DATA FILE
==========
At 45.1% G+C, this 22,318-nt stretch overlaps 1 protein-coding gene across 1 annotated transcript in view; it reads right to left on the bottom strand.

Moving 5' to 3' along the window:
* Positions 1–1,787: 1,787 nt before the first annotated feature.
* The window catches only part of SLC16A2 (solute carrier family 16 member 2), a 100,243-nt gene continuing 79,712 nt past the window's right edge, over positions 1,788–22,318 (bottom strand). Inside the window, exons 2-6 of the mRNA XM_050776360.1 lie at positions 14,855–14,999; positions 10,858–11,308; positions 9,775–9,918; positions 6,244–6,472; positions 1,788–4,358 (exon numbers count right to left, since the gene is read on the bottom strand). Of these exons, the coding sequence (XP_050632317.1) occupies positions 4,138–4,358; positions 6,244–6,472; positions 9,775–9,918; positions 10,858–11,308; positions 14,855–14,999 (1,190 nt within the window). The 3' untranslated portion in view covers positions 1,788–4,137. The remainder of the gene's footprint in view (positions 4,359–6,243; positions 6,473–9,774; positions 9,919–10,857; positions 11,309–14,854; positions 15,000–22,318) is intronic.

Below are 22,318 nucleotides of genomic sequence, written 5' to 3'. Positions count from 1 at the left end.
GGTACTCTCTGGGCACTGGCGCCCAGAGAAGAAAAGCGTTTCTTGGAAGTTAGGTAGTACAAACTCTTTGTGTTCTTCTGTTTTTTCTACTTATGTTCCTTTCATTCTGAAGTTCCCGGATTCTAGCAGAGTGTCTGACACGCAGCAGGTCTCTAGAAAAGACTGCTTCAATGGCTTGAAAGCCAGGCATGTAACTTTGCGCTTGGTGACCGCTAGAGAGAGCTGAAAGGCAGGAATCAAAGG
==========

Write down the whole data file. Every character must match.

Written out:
At 45.1% G+C, this 22,318-nt stretch overlaps 1 protein-coding gene across 1 annotated transcript in view; it reads right to left on the bottom strand.

Moving 5' to 3' along the window:
* Positions 1–1,787: 1,787 nt before the first annotated feature.
* The window catches only part of SLC16A2 (solute carrier family 16 member 2), a 100,243-nt gene continuing 79,712 nt past the window's right edge, over positions 1,788–22,318 (bottom strand). Inside the window, exons 2-6 of the mRNA XM_050776360.1 lie at positions 14,855–14,999; positions 10,858–11,308; positions 9,775–9,918; positions 6,244–6,472; positions 1,788–4,358 (exon numbers count right to left, since the gene is read on the bottom strand). Of these exons, the coding sequence (XP_050632317.1) occupies positions 4,138–4,358; positions 6,244–6,472; positions 9,775–9,918; positions 10,858–11,308; positions 14,855–14,999 (1,190 nt within the window). The 3' untranslated portion in view covers positions 1,788–4,137. The remainder of the gene's footprint in view (positions 4,359–6,243; positions 6,473–9,774; positions 9,919–10,857; positions 11,309–14,854; positions 15,000–22,318) is intronic.

Below are 22,318 nucleotides of genomic sequence, written 5' to 3'. Positions count from 1 at the left end.
GGTACTCTCTGGGCACTGGCGCCCAGAGAAGAAAAGCGTTTCTTGGAAGTTAGGTAGTACAAACTCTTTGTGTTCTTCTGTTTTTTCTACTTATGTTCCTTTCATTCTGAAGTTCCCGGATTCTAGCAGAGTGTCTGACACGCAGCAGGTCTCTAGAAAAGACTGCTTCAATGGCTTGAAAGCCAGGCATGTAACTTTGCGCTTGGTGACCGCTAGAGAGAGCTGAAAGGCAGGAATCAAAGG